Know the Signs

Does your child exhibit warning signs of suicide?

Depression can affect anyone, at any age. There are also many physical problems which may present themselves as depression. Depression is one of the most common behavioral health problems affecting nearly everyone through either personal experience or that of a loved one, family member or friend.

Depression can interfere with daily activities, and frequently causes problems with social and family relations.  It causes pain and suffering not only to those who have the problem, but also to those who care about them. It’s important to learn more about depression and what to do if you see the warning signs.

It can be difficult to know the difference between having a bad day and needing to seek help.  How would you know when someone you care about needs to seek help from a professional?

The first place to start is to understand the signs and symptoms. These are widely varied, and some may not apply. However, if you are noticing that someone you care about is experiencing symptoms occurring over two weeks or more  (not just a day or two), and severe enough that they are causing problems in daily life, it is probably a good indication help is needed.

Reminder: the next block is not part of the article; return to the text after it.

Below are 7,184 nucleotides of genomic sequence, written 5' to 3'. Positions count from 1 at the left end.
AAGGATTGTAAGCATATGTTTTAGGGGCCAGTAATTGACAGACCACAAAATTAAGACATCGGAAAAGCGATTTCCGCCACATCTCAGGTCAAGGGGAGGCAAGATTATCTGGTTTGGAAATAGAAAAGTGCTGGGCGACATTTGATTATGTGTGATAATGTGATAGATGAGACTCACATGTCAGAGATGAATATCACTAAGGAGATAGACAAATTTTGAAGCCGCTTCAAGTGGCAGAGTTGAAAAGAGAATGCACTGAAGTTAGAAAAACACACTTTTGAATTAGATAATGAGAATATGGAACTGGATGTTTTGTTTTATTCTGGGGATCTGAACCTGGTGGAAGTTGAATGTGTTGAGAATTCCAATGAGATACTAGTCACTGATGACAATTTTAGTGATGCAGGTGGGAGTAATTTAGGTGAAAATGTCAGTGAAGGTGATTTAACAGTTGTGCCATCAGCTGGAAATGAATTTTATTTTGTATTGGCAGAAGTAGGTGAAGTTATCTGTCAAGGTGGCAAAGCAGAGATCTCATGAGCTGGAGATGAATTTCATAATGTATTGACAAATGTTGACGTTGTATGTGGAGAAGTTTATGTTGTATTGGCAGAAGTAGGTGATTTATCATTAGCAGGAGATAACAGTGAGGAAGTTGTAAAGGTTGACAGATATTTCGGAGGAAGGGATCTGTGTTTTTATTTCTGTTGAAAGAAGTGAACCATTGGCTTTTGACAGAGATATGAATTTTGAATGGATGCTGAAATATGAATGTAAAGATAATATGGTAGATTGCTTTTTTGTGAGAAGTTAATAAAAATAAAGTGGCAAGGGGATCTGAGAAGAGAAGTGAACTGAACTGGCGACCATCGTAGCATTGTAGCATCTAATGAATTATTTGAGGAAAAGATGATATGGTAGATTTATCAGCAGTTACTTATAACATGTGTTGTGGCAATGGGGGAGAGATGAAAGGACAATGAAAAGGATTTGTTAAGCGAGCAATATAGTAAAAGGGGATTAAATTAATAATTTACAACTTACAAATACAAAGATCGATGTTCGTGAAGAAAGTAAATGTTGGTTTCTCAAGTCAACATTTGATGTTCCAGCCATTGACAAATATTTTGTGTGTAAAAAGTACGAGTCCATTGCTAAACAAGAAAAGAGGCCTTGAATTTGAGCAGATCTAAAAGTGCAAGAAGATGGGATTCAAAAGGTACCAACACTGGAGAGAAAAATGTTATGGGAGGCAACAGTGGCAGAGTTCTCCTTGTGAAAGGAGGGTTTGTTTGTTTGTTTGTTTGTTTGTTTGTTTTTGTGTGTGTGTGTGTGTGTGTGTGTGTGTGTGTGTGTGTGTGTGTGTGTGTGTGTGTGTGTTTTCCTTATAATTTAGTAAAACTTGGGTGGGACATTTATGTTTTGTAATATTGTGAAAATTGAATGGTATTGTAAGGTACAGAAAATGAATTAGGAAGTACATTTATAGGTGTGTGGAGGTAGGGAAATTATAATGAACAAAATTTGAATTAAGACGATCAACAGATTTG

The gateway to help is your child’s primary care doctor coordinating care with behavioral health specialists.

Parents and friends are urged to note the following behaviors, which suicidal people frequently exhibit.

  • Talking about, writing about, hinting at or threatening suicide
  • Drug abuse
  • Drastic changes in personality
  • Losing interest in favorite activities
  • Sleeping very little or sleeping excessively
  • Eating very little or eating ravenously
  • Previous suicide attempts
  • Giving away prized possessions
  • Fatigue, lethargy or apathy
  • Doing poorly in school
  • Social withdrawal or isolation
  • Drastic changes in appearance
  • Conflicts with family, peers, boyfriends, girlfriends, etc

This list isn’t complete; these are just some of the more common signs. Feelings of depression and suicide are treatable, with the right help. Before young people can be guided to the professional help they need, however, we must be willing to listen to their cries for help and to respond in a caring and effective way.

Learn more about What Parents Should Know.

Learn more about Talking to Your Teen.

Learn more about Referring your Teen.

Suicide Prevention Resources for Rhode Island Residents

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